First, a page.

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Challenges in connecting EHR data


The solution to connecting streams of data in differing formats is a workflow system that can normalize data and track it to a plan member.

The American Recovery and Reinvestment Act creates funding and incentives for healthcare professionals who adopt electronic health records (EHRs) and abide by the concept of "meaningful use". 

Federal legislation promoting EHRs is based on the principles that they secure patient information, cut down on healthcare costs, and improve patient care.

Starting in 2015, penalties are likely to be levied on entities dealing with patient healthcare data that have not upgraded to EHR technologies. Most of the penalties will be levied in the form of reduced Medicare and Medicaid reimbursements.

The increased adoption of EHRs by physicians, healthcare organizations and their related business associates is now a certainty, but a major challenge is the ability to capture feeds in many different data formats and merge the data into business intelligence analytic tools. 

For instance, a health plan member can have services provided by physicians, labs, pharmacy, hospitals, mental health providers and others.  Even if care is being delivered by an accountable care organization, the data will be fragmented. In order for the data to be useful, it needs to combine the data feeds into a patient-centric EHR. 

The solution is a workflow system that can normalize the data and track all incoming data to a plan member. Every day, new analytic tools emerge that can take patient-centric EHR data and apply algorithms to look for errors and omissions in care, contra-drug interactions, prescription drug compliance, age-triggered tests or examinations, and more.  The only real solution for connecting all of this data to a patient is to have a robust workflow management system that acts as the traffic cop and delivers the data to the right source at the right time.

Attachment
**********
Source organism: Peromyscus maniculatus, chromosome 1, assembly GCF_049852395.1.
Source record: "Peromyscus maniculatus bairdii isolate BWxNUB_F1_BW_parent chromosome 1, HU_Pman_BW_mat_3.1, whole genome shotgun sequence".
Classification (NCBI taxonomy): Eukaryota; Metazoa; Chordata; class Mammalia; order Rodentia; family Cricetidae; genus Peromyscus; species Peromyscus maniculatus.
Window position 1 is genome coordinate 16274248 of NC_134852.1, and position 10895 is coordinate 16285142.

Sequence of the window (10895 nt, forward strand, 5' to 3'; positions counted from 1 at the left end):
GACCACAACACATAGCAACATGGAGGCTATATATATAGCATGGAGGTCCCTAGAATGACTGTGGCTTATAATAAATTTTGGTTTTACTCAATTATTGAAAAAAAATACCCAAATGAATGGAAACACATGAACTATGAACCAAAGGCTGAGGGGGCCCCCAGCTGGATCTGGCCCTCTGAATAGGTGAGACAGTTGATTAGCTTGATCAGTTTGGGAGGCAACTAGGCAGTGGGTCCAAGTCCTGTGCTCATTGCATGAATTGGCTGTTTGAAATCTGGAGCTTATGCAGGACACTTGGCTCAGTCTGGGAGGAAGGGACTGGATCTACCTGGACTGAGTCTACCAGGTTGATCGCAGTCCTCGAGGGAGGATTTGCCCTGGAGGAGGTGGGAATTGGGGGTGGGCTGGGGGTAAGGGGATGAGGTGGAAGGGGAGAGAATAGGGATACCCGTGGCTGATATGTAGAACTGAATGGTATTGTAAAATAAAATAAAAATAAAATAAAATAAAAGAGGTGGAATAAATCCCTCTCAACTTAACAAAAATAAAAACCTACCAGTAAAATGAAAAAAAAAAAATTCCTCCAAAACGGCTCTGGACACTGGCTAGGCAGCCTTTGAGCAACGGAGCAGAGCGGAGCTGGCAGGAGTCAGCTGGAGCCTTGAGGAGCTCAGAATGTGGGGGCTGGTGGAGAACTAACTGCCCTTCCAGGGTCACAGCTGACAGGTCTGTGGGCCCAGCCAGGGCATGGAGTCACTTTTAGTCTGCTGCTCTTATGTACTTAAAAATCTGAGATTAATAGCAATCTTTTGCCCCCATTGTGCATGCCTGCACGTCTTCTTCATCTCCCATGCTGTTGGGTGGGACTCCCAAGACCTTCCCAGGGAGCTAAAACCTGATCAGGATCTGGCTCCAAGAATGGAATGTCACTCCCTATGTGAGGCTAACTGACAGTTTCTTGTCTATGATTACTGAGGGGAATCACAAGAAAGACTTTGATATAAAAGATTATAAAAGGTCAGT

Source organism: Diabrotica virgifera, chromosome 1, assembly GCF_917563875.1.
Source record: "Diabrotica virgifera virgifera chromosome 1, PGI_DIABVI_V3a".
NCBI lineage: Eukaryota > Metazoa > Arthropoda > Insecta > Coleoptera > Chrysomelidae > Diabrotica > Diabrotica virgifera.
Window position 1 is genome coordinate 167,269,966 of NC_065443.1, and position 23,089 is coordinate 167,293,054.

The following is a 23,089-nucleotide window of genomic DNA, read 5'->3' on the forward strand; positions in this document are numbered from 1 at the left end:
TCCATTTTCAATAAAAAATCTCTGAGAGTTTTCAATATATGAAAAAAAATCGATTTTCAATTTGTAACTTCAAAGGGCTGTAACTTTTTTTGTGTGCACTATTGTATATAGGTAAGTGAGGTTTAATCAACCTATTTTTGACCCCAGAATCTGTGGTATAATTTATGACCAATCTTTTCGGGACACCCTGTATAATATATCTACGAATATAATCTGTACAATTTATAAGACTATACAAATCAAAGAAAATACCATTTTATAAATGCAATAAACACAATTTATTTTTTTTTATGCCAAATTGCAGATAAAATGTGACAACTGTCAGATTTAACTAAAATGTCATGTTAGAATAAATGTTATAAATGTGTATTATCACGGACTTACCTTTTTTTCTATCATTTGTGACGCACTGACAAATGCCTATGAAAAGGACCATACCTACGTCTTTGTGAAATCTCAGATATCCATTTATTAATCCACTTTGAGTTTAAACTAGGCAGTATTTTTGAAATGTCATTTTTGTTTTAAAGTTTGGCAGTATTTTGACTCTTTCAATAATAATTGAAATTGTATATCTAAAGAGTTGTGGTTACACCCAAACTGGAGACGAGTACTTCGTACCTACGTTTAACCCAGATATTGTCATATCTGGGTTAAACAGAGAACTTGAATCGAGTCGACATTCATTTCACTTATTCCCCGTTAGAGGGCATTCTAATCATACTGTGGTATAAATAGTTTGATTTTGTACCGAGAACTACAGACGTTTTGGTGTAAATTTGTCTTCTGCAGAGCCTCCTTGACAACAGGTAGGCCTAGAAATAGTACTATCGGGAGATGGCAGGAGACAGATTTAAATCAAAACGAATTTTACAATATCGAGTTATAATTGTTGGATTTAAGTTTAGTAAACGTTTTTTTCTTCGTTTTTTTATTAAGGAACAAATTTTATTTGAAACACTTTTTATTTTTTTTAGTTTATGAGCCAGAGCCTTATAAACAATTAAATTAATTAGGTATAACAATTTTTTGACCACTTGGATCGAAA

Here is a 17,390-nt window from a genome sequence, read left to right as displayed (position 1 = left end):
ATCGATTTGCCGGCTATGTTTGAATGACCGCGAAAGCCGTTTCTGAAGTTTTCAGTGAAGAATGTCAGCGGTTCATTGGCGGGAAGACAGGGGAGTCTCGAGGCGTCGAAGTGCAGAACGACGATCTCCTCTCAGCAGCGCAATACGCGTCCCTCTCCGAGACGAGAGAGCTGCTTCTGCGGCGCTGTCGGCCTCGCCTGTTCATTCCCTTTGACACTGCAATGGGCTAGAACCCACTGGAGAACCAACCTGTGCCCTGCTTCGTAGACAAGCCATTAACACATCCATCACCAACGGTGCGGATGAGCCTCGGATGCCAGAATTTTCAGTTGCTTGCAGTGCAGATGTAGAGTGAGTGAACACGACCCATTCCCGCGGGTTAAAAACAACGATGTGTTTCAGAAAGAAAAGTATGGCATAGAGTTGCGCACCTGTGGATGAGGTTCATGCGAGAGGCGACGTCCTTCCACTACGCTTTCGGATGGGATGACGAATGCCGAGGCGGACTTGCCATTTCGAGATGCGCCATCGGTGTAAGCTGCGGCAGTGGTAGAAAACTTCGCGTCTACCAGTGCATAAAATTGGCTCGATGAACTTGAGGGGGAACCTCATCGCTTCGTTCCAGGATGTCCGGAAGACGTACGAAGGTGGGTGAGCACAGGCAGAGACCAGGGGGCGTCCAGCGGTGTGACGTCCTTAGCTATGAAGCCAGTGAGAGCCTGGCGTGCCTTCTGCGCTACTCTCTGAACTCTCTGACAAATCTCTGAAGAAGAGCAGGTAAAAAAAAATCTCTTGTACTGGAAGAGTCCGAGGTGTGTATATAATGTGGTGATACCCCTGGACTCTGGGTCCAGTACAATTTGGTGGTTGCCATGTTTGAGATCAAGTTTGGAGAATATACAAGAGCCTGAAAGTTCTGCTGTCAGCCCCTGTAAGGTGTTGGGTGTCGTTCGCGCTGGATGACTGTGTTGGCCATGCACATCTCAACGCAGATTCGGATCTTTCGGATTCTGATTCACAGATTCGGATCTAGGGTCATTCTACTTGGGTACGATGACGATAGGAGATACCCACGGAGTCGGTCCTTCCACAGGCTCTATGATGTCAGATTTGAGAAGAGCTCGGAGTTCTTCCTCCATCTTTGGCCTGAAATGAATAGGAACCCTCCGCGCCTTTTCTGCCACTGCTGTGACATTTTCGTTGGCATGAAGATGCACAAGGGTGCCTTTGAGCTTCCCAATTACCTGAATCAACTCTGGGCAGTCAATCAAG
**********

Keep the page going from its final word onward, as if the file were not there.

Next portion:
Patient-centric data needs to reside on a workflow framework that allows the health plan to work collaboratively with the provider to improve quality of care and safety for the member, and allow information to be exchanged back to the provider. There are a number of data elements that have to be present to accomplish this, and they are available today.

To begin with, when a health plan receives data, a workflow tool needs to first identify that the data belongs to an actual plan member. One way to eliminate misdirected data is to have a robust eligibility system that interacts with the workflow framework.

There also needs to be a provider validation tool that interacts through the workflow framework and identifies the most current provider information. The workflow management tool must also have the ability to log the intake and delivery of data, and track that the discovered outcome was acted on.

There are many care management tools that are being used in the health plan industry today. Workflow management systems that can track claim, eligibility and provider data allow managers to react to changes in care almost in real time.

A health plan that uses the right workflow management tool, populating and then using the data in an EHR, will result in penalty avoidance and the delivery of more informed member care.

Bruce Lefco is president of Invidasys, a health information management company.


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